For me March 17th was a day of joy. At least so it began. Election days in Israel are fully paid holidays, and this year the elections coincided with the dancing display of the male Houbara Bustard. The display is true nature marvel which I have never seen before. I woke up at 4:00am and with a fellow birder drove south for nearly two hours all the way to the border with Egypt. There, we watched a lone specimen of the endangered species, which faces environmental threats, much like the Israeli left.
The evening was less joyful, though I admit, I wasn’t depressed, nor did I evaluate the election results as the tragedy portrayed by some. Three reasons left me somewhat hopeful. First, a day in which a birder adds a bird species to his or her life list is always a happy day no matter the politics around (and I had three lifers this day!). Second, I was not surprised by the outcomes. I was prepared for them. True, the Likud Party won 30 mandates, way more than I expected. But those extra mandates didn’t come from the left or the center. The Likud gained its extra mandate from its sister right parties, and did so with a last-minute and well-orchestrated campaign, targeted at the feelings of fear and hate so prevalent in Israeli society. Third, and closely related, soberly considered by political blocks, the election outcomes were not so different from those of the previous ones, and for that matter, were quite a draw. The left might be endangered like the Houbara Bustard, but the political block of center and left to the center, is still very much alive. Nothing dramatic has happened in these elections, and tragedy was felt mostly by those who harbored great expectations, which were not backed by any reasonable evidence.
Let me clarify a point: pessimism is a reasonable position concerning Israel, might even be the most reasonable one. The trend of Israeli society is towards the right, which increasingly consolidates its popular support and its hold on state power-centers. As was argued forcefully by Nachman Ben-Yehuda, the right uses the educational system into “supporting increasingly strong national and traditional religious educational values and systems… These long-term investments yielded a very large part of the population that supports national, traditional, religious and expansionist values.” Bearing this trend in mind one can understand the anxiety of the left and the worries that these elections might have been the last opportunity to change the long term trend. Losing these elections, and — so the argument goes — the consolidation of the right’s hold on the polity and over the hearts and minds will be a done deal.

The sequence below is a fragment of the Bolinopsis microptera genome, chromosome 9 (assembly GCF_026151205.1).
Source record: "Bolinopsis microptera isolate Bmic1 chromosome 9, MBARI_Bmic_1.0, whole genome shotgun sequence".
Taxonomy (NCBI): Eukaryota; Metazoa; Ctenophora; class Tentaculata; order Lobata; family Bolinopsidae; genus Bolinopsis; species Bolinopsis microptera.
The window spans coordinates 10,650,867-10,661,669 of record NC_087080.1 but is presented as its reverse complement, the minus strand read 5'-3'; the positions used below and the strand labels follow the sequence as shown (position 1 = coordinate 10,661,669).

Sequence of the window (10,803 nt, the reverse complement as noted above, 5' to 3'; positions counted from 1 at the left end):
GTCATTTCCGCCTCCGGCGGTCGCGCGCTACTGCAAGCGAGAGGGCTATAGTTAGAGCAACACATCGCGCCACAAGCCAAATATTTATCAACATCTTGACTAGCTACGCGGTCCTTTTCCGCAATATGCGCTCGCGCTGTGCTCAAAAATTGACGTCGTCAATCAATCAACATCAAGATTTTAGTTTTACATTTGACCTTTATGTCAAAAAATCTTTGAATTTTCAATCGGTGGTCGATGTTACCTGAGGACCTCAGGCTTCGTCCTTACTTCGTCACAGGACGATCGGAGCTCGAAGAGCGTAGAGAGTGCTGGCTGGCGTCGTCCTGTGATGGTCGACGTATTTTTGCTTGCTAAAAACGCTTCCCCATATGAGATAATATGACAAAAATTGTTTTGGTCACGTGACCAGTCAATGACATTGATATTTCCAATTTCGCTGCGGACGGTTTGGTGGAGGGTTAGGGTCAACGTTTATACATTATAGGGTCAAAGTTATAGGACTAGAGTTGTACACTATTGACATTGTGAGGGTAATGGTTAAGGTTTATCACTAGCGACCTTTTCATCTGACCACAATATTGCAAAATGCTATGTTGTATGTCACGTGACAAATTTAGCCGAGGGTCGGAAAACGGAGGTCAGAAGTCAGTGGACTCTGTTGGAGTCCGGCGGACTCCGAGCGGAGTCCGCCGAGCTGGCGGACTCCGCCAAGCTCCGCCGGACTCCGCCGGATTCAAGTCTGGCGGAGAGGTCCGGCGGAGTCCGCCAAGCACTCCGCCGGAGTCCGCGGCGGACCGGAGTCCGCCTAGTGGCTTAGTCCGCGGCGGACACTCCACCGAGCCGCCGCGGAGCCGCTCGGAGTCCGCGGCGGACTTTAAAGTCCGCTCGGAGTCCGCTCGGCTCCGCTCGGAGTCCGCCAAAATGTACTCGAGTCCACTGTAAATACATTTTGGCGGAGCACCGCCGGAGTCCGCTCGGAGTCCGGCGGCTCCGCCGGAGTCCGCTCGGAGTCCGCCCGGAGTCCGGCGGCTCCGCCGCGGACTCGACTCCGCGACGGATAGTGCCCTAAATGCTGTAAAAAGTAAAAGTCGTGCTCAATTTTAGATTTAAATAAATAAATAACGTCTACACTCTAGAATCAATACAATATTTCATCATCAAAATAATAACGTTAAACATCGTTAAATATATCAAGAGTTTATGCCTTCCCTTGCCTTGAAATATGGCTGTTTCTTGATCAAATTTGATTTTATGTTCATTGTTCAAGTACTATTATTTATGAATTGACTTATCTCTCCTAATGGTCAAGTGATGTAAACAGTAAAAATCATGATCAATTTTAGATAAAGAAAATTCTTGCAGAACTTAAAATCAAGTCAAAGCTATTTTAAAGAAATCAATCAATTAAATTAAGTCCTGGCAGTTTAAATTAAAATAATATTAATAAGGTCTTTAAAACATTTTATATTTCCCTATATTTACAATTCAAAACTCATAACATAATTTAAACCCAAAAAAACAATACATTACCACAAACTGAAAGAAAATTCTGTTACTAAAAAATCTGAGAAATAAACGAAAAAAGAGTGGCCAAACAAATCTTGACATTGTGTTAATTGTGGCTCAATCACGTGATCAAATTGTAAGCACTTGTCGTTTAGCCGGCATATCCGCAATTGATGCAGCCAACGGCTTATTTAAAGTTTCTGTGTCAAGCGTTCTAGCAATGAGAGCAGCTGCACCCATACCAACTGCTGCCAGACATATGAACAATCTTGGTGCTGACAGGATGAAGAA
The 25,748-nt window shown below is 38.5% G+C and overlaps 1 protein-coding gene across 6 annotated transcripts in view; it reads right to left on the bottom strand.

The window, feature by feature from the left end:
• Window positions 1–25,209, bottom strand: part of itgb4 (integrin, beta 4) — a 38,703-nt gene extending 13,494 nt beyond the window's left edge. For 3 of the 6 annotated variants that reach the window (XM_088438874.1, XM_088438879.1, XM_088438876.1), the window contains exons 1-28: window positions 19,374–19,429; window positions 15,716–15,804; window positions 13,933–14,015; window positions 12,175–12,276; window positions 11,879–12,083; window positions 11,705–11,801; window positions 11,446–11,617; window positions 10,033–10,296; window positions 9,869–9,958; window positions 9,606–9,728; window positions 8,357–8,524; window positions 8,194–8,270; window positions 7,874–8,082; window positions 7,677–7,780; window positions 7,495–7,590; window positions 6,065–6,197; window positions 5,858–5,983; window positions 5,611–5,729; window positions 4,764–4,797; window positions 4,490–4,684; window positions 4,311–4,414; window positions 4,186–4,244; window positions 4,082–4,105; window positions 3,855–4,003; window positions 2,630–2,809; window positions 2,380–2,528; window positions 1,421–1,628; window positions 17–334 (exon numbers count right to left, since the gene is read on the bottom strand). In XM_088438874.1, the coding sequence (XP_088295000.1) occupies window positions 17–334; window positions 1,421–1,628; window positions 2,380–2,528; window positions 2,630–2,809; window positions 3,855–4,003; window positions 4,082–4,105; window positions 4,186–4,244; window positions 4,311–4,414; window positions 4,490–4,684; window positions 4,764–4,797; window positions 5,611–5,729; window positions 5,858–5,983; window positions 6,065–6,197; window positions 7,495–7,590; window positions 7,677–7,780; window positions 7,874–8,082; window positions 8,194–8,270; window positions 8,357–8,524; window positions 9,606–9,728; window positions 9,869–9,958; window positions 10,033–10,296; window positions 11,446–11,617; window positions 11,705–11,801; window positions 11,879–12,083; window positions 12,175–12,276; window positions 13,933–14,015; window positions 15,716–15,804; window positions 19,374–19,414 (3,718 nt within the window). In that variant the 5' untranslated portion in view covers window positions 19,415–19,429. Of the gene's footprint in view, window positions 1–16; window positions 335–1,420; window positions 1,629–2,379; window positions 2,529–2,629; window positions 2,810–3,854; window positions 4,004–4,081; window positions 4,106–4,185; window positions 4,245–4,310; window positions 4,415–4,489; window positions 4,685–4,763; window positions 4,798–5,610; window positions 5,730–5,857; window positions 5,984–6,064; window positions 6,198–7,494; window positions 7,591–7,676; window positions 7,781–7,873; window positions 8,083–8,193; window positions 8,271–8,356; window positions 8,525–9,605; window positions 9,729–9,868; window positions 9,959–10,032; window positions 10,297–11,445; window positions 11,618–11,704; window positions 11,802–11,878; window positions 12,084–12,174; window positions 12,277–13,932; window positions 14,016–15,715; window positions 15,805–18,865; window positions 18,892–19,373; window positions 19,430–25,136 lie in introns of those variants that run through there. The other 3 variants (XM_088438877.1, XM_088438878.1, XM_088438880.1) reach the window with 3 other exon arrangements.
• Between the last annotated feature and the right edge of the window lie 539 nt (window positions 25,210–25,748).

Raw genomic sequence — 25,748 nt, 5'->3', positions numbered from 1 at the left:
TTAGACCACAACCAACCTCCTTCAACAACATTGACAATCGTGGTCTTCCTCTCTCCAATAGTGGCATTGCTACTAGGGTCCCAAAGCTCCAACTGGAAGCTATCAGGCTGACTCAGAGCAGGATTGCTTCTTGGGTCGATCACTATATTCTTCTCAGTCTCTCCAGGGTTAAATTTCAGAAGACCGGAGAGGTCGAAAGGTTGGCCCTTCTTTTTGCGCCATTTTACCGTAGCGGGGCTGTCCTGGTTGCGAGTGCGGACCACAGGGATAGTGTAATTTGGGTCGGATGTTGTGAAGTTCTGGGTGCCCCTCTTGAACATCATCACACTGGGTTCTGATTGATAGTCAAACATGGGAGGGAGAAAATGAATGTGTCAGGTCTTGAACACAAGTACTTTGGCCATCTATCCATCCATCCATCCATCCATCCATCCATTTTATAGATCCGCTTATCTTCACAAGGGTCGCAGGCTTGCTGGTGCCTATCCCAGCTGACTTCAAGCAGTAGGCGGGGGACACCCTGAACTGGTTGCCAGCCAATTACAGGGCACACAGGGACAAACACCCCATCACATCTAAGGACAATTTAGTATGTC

Moreover, these long term trends were manifested in what was the real tragedy of these elections. These elections were founded on hatred and fear, revolving around racism. Israeli society is now torn along several axes: Affluent/poor, periphery/center, Ashkenazi/Sephardic, religious/secular, right/left, and the most striking of all, Jews/Arabs. Many party campaigns were founded on the “us” versus “them,” almost on the Schmittian logic of “friend” “foe.” Most horrid of them all was Prime Minister Benjamin Netanyahu proclamation on the elections day that “Arab voters are heading to the polling stations in droves.” In a healthy democracy, Netanyahu would have had to resign his post immediately. In Israel, he probably gained votes. Racism is a legitimate stand nowadays in Israel (though the most racist party didn’t make it to the Knesset: Yachad failed the Election threshold by the fraction, but failed it nonetheless).
So where is the hope and is it still a reasonable position in and about Israel? Let’s go back to Ben-Yehuda’s analysis of the mobilization of the education system by the governing right. I could not but be reminded of Antonio Gramsci’s theory of hegemony. The right is gaining the upper hand in dominating the Israeli commonsense, and demonizing whomever is the other. But Gramsci allows us not only analysis, but also a prescription. Gramsci analyzed not only hegemony, but also the counter-hegemonic struggle, the slow and arduous war of positions. This is the lesson for the Israeli left: not despair and tragedy, but the hard toil of war of positions (a war which in Israel should not really be a war, but a socio-political campaign). This is surely an uphill struggle against state machineries to reclaim the commonsense and restructure alliances, values, interests, and expectations; a struggle to substitute the hatred and identity politics with a real and reasonable democracy; one in which racism is not a legitimate option and in which coalitions cross the identity and ethnic delineation lines. No reason why the left should not stretch its hand across the schism lines of religion and ethnicity, especially with those constituents of the Arab Unity List that broadly share the same political vision (mostly supporters of TAAL, and CHADASH). It is certainly not an easy task, but the right did it successfully. From 1948 till 1977 the right was the outcast other, the one in the barren land of parliamentary opposition. It did not give up and worked hard against the state machineries ruled by the left, and it built those coalitions that presently serve it so successfully.